Another Merrill New York Team Walks, This One to Janney
A three-member Merrill Lynch team bolted Monday to join a duo of veteran brokers at Janney Montgomery Scott, continuing a steady trickle out of Merrill’s home base in New York City.
Advisors Noah Doyle, Charles Princiotto and Sean Martin, who were based at a midtown Manhattan Merrill office on Lexington Avenue, set up shop downtown with Stanley Hochhauser and his longtime partner, Alice Coraggio, who have been with Janney since 2001. The combined team, which is dubbing itself Battery Park Financial Partners, will be overseen by Doyle.
The move is a succession play for Hochhauser, a 51-year veteran of the brokerage industry who began his career in 1965 with Shearson, Hammill & Co., and an opportunity to add some financial planning expertise, said Jerry Lombard, president of Philadelphia-based Janney’s private client group of 770 brokers.
Lombard, who said the teams have been discussing the arrangement for about half a year, declined to discuss recruiting and succession packages or other aspects of compensation.
The Merrill brokers were managing about $150 million of client assets, while Hochhauser and Coraggio oversee about $200 million, Janney said.
Following its promotion of Washington, DC complex manager Jeff Smith last May to run recruiting, Janney ended 2016 with its most successful hiring year since 2009, when scores of advisors fled mortgage securities-scarred banks for for smaller firms, according to Lombard.
It recruited 46 advisors in 2016 with average production of around $700,000 and average client assets under management of $100 million, he said.
Recruitment packages have been tightening at Merrill Lynch, Morgan Stanley and UBS Financial Services, helping regional firms such as Janney narrow the gap with their larger national rivals.In October, Janney hired its biggest new team by production in three years from Merrill.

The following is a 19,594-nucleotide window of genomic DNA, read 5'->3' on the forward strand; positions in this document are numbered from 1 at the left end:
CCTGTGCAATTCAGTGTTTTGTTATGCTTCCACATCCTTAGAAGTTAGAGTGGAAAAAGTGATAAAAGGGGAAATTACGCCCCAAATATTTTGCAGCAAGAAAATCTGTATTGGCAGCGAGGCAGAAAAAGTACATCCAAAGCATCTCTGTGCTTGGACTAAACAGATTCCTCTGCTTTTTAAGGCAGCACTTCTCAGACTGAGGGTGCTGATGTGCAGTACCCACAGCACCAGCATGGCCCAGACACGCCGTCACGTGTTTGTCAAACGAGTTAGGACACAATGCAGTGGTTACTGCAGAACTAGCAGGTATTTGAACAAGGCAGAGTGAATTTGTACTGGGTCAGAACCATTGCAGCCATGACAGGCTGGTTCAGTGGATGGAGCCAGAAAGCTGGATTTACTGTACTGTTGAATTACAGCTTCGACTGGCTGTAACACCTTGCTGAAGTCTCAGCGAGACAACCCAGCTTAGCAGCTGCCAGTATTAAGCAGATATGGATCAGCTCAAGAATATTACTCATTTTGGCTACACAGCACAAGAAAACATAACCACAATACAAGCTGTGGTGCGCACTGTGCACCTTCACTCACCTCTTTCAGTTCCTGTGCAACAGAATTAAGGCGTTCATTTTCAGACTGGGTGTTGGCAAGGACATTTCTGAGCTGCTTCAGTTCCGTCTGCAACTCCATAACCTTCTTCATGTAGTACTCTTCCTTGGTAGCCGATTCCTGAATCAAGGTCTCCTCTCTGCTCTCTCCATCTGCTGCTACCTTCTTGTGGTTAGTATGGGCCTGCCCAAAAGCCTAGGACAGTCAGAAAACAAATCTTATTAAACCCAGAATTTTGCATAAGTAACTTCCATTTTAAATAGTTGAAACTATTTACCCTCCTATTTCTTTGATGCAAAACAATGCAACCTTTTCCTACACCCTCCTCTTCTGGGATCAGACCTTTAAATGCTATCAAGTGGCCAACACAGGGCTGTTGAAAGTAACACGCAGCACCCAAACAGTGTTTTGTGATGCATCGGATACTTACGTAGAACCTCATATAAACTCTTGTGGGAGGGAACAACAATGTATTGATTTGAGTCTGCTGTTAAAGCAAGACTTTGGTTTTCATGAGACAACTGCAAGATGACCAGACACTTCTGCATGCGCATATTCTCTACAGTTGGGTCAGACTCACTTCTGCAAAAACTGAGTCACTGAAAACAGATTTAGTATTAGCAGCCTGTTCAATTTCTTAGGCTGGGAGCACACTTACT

Some of the pressure on hiring bonuses at the big firm has come from the Department of Labor, which has said that its forthcoming fiduciary rule prohibits so-called back-end bonuses to brokers who hit certain retirement account production and account-transfer targets in future years. Top brokers who in recent years could expect multi-million-dollar bonuses as high as 350% of the revenue they generated in the previous 12 months if they hit their targets, are now seeing deals that are topping off at closer to 250%, according to outside recruiters.
Large brokerage firm executives who chafed against the big recruiting deals that they said were hard to ever recover had quietly welcomed the DOL rule constraints, which are meant to constrict conflicts of interest between brokers and customers. Now that the rule has been postponed by the Trump administration and may be potentially eliminated, it is unclear if the big firms will resume their expensive packages.
Merrill executives have said that they plan to stick with a DOL rule-influenced policy of ending commission-based retirement accounts, something that has motivated a spur of recent departures to less restrictive firms. The DOL rule would permit retirement commission accounts that could tilt brokers to sell more expensive retirement products if brokers sign contracts promising to act in their customers’ best interests. Merrill and other firms are concerned over legal liability such contracts could create.
The Merrill no-commission policy was slated to take effect April 10 but executives have told brokers it could be delayed pending outcome of the Trump administration’s new deliberations on the fiduciary rule. Two Merrill veterans, nevertheless, left last week for Morgan Stanley, which has said it will permit commission-based retirement accounts offered under the best-interest contracts.